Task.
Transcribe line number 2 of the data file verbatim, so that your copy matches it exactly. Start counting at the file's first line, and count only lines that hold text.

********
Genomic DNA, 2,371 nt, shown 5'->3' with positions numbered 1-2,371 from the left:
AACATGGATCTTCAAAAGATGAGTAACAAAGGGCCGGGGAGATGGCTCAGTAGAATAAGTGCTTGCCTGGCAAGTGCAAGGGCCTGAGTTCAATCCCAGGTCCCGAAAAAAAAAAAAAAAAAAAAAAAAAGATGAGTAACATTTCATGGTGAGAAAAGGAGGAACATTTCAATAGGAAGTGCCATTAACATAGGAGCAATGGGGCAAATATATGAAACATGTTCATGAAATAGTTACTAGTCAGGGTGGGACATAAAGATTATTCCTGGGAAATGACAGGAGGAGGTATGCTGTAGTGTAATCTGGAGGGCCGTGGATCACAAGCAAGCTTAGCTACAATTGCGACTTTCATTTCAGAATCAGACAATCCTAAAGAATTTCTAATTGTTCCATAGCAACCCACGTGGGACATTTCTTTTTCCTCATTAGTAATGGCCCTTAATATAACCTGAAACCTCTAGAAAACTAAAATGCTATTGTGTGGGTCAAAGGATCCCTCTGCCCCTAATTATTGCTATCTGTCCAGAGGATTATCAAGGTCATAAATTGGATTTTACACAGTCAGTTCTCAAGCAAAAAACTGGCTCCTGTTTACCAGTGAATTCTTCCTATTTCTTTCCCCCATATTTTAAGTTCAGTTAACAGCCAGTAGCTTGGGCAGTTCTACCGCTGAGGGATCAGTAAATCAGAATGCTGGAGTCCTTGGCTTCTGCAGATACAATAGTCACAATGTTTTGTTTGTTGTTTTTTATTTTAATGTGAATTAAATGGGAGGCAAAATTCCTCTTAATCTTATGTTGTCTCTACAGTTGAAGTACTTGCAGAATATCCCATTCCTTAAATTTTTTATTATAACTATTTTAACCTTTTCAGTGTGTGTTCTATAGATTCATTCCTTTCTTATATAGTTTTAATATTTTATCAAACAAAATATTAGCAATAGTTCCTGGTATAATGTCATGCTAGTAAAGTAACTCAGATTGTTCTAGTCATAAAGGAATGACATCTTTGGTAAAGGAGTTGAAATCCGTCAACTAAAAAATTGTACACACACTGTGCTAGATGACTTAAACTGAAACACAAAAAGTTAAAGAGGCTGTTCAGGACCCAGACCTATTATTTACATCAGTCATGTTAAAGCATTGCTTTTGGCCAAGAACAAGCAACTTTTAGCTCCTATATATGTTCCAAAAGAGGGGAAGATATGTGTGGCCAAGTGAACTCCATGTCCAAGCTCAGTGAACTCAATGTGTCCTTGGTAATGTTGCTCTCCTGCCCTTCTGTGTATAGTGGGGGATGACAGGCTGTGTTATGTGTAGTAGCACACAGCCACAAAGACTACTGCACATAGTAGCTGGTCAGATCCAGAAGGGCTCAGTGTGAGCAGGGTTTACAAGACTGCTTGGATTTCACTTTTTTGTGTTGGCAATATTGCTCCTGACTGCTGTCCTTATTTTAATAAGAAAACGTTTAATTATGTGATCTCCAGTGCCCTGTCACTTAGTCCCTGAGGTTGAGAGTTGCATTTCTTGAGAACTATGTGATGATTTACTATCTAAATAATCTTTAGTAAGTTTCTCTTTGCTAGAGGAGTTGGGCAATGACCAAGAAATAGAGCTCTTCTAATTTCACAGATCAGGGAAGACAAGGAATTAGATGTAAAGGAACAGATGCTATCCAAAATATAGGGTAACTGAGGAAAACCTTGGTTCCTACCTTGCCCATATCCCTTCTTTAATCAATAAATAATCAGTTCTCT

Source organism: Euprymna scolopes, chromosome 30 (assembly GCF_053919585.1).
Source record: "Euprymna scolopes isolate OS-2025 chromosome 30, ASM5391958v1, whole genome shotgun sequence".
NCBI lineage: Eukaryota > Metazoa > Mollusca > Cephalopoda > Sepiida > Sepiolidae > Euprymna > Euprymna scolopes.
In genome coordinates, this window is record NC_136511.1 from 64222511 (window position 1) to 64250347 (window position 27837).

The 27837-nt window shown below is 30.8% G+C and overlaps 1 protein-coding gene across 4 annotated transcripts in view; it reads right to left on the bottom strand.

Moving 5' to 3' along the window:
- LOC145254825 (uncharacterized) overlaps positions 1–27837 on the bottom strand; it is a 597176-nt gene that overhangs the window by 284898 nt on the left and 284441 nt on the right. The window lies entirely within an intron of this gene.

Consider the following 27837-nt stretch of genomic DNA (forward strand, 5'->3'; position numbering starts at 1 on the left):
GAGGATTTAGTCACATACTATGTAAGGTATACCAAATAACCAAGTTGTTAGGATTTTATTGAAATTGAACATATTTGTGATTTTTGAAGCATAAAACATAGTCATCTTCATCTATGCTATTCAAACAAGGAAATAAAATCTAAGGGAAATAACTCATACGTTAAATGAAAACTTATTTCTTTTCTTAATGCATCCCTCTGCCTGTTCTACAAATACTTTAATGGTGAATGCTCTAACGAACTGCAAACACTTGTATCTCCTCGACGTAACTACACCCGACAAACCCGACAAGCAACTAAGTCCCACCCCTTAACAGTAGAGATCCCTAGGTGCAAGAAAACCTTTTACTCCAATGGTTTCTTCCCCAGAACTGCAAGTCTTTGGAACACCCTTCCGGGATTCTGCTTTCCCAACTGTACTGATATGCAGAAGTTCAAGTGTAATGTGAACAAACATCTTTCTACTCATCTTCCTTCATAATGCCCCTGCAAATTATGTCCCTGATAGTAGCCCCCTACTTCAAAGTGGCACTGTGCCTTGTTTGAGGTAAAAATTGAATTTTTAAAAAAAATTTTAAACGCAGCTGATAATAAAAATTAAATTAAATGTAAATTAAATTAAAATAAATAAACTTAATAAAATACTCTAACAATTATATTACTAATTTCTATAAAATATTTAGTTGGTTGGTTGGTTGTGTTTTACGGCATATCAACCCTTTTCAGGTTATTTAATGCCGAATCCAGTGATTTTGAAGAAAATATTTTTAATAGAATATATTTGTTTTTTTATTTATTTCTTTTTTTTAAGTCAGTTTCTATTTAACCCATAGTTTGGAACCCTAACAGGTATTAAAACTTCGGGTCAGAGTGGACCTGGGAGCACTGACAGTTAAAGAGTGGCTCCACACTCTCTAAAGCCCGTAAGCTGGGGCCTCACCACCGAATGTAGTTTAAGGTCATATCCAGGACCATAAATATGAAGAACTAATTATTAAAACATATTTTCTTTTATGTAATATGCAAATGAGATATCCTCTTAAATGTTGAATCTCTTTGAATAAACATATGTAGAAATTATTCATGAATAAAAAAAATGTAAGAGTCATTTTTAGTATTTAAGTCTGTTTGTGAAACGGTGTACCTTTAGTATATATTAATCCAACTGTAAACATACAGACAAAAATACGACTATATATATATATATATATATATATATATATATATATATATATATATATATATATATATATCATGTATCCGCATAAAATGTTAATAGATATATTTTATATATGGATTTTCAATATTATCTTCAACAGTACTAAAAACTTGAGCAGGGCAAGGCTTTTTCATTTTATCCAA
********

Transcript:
AACATGGATCTTCAAAAGATGAGTAACAAAGGGCCGGGGAGATGGCTCAGTAGAATAAGTGCTTGCCTGGCAAGTGCAAGGGCCTGAGTTCAATCCCAGGTCCCGAAAAAAAAAAAAAAAAAAAAAAAAAGATGAGTAACATTTCATGGTGAGAAAAGGAGGAACATTTCAATAGGAAGTGCCATTAACATAGGAGCAATGGGGCAAATATATGAAACATGTTCATGAAATAGTTACTAGTCAGGGTGGGACATAAAGATTATTCCTGGGAAATGACAGGAGGAGGTATGCTGTAGTGTAATCTGGAGGGCCGTGGATCACAAGCAAGCTTAGCTACAATTGCGACTTTCATTTCAGAATCAGACAATCCTAAAGAATTTCTAATTGTTCCATAGCAACCCACGTGGGACATTTCTTTTTCCTCATTAGTAATGGCCCTTAATATAACCTGAAACCTCTAGAAAACTAAAATGCTATTGTGTGGGTCAAAGGATCCCTCTGCCCCTAATTATTGCTATCTGTCCAGAGGATTATCAAGGTCATAAATTGGATTTTACACAGTCAGTTCTCAAGCAAAAAACTGGCTCCTGTTTACCAGTGAATTCTTCCTATTTCTTTCCCCCATATTTTAAGTTCAGTTAACAGCCAGTAGCTTGGGCAGTTCTACCGCTGAGGGATCAGTAAATCAGAATGCTGGAGTCCTTGGCTTCTGCAGATACAATAGTCACAATGTTTTGTTTGTTGTTTTTTATTTTAATGTGAATTAAATGGGAGGCAAAATTCCTCTTAATCTTATGTTGTCTCTACAGTTGAAGTACTTGCAGAATATCCCATTCCTTAAATTTTTTATTATAACTATTTTAACCTTTTCAGTGTGTGTTCTATAGATTCATTCCTTTCTTATATAGTTTTAATATTTTATCAAACAAAATATTAGCAATAGTTCCTGGTATAATGTCATGCTAGTAAAGTAACTCAGATTGTTCTAGTCATAAAGGAATGACATCTTTGGTAAAGGAGTTGAAATCCGTCAACTAAAAAATTGTACACACACTGTGCTAGATGACTTAAACTGAAACACAAAAAGTTAAAGAGGCTGTTCAGGACCCAGACCTATTATTTACATCAGTCATGTTAAAGCATTGCTTTTGGCCAAGAACAAGCAACTTTTAGCTCCTATATATGTTCCAAAAGAGGGGAAGATATGTGTGGCCAAGTGAACTCCATGTCCAAGCTCAGTGAACTCAATGTGTCCTTGGTAATGTTGCTCTCCTGCCCTTCTGTGTATAGTGGGGGATGACAGGCTGTGTTATGTGTAGTAGCACACAGCCACAAAGACTACTGCACATAGTAGCTGGTCAGATCCAGAAGGGCTCAGTGTGAGCAGGGTTTACAAGACTGCTTGGATTTCACTTTTTTGTGTTGGCAATATTGCTCCTGACTGCTGTCCTTATTTTAATAAGAAAACGTTTAATTATGTGATCTCCAGTGCCCTGTCACTTAGTCCCTGAGGTTGAGAGTTGCATTTCTTGAGAACTATGTGATGATTTACTATCTAAATAATCTTTAGTAAGTTTCTCTTTGCTAGAGGAGTTGGGCAATGACCAAGAAATAGAGCTCTTCTAATTTCACAGATCAGGGAAGACAAGGAATTAGATGTAAAGGAACAGATGCTATCCAAAATATAGGGTAACTGAGGAAAACCTTGGTTCCTACCTTGCCCATATCCCTTCTTTAATCAATAAATAATCAGTTCTCT